How to support the parents of a child with cancer
Director at CancerPal
What to do?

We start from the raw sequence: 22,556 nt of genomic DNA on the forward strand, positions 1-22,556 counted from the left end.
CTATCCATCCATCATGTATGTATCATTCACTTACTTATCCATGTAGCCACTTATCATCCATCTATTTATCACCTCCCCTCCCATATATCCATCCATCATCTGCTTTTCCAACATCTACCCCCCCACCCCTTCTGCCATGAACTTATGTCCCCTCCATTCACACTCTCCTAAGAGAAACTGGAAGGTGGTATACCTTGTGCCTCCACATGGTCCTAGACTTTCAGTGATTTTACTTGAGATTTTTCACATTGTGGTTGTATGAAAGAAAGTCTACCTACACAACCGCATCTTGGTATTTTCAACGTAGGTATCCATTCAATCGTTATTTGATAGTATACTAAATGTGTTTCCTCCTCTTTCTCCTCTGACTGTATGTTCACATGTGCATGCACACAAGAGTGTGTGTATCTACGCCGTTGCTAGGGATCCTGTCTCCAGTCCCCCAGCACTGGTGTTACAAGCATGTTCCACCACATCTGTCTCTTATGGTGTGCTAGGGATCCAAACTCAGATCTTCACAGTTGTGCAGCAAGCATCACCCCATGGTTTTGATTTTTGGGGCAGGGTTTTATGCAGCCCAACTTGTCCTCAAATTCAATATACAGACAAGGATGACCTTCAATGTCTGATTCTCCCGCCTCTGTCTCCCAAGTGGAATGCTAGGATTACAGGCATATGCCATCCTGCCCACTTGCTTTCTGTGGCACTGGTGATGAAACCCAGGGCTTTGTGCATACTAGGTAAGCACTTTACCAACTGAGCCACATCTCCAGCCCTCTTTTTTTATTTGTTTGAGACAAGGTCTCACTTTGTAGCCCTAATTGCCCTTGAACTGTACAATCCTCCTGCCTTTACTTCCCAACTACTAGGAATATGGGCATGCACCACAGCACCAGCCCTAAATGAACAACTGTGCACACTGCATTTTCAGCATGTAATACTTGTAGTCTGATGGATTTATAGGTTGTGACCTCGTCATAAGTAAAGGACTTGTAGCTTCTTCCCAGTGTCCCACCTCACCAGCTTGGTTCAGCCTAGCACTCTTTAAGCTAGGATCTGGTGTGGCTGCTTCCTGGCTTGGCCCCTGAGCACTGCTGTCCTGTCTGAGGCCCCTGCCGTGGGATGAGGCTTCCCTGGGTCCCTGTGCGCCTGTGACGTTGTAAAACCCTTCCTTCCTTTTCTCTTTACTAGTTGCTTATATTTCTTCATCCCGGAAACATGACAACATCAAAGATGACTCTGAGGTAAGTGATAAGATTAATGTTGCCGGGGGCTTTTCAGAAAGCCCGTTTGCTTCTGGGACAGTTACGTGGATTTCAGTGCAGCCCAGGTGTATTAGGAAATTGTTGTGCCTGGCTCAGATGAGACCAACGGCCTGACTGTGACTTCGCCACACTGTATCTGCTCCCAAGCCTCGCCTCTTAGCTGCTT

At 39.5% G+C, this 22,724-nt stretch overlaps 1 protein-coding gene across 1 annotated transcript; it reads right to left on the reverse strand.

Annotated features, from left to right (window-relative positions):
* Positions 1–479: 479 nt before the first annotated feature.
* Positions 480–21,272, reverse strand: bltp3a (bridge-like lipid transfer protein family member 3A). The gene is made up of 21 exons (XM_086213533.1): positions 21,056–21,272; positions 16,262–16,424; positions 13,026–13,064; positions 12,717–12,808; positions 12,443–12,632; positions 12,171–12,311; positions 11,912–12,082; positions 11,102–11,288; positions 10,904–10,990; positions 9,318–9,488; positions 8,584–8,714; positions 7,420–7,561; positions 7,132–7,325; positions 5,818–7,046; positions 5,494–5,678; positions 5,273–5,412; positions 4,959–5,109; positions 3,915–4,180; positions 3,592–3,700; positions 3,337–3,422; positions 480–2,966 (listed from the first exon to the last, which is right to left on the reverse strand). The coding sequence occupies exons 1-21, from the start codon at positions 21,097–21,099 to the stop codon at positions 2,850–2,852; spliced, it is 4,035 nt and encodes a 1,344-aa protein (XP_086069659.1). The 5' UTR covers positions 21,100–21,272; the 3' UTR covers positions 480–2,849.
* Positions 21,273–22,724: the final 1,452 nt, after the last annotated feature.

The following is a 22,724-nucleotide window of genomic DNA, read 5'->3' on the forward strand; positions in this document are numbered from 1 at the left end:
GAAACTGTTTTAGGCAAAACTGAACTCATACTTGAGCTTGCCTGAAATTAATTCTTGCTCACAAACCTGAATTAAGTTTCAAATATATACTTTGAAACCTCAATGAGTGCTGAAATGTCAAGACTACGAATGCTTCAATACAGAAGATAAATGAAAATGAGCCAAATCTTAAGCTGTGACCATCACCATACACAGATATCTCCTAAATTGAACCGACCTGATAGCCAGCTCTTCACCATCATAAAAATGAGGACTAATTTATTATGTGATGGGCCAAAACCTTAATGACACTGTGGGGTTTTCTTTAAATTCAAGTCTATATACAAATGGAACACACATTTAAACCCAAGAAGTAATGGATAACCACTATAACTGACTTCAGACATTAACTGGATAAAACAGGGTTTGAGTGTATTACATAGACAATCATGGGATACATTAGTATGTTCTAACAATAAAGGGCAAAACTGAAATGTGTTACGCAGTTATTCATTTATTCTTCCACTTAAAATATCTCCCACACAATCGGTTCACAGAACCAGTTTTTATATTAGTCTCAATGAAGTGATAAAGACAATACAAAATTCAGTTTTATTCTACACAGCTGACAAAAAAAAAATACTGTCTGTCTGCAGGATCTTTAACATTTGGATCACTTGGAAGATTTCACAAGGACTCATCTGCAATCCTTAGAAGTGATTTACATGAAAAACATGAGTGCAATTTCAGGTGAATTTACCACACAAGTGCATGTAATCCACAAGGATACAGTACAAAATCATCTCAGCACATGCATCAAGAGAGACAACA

According to Cancer Research UK around 1,900 children are diagnosed with cancer each year in the UK. Watching someone you love go through a cancer diagnosis is a heart-breaking experience and many parents tell us that finding out their child has cancer is the worst thing that has ever happened to them. If a child in your community is diagnosed with cancer, it’s natural to want to help, but you might not always know how to show your support. When a child has cancer, the whole family is affected so we’ve put together 7 tips on how you can support the whole family through a cancer diagnosis. 1. Say something With something as shocking as a child cancer diagnosis, friends often do not know what to say. They may worry about saying the wrong thing and causing more upset or they may just find the whole situation too upsetting. However, to say nothing at all will only make matters worse for a family already devastated by the news. Whether it’s in person, on the phone, via text message or you just want to send a thoughtful card – it’s so important to keep in touch. Knowing that you care will really matter. There’s also nothing wrong with admitting that you don’t know what to say. “I’m so sorry to hear this but I’m here for you” will mean a lot. And remember that they might not have the time or space to reply, so it can be helpful to reassure them that you don’t expect a response. 2. Don’t ask – just do If you say that you’re going to be there to help, then it’s really important to follow through. People are generally not very good at asking for help and so the kind offer of “Let me know if there’s anything I can do to help” is rarely taken up. If you really want to help, you may need to be proactive. Cooked meals for the family, mean one less thing for the parents to worry about and are always likely to be welcomed. Offering to take siblings to school, after school clubs or even just to the park can provide the family with some well needed breathing space. You could also offer to do some chores. When someone in the family is seriously ill, chores tend to take a back seat. You could tidy your friend’s house while they are in the hospital, do some shopping for them, take a bag of ironing or even walk the dog.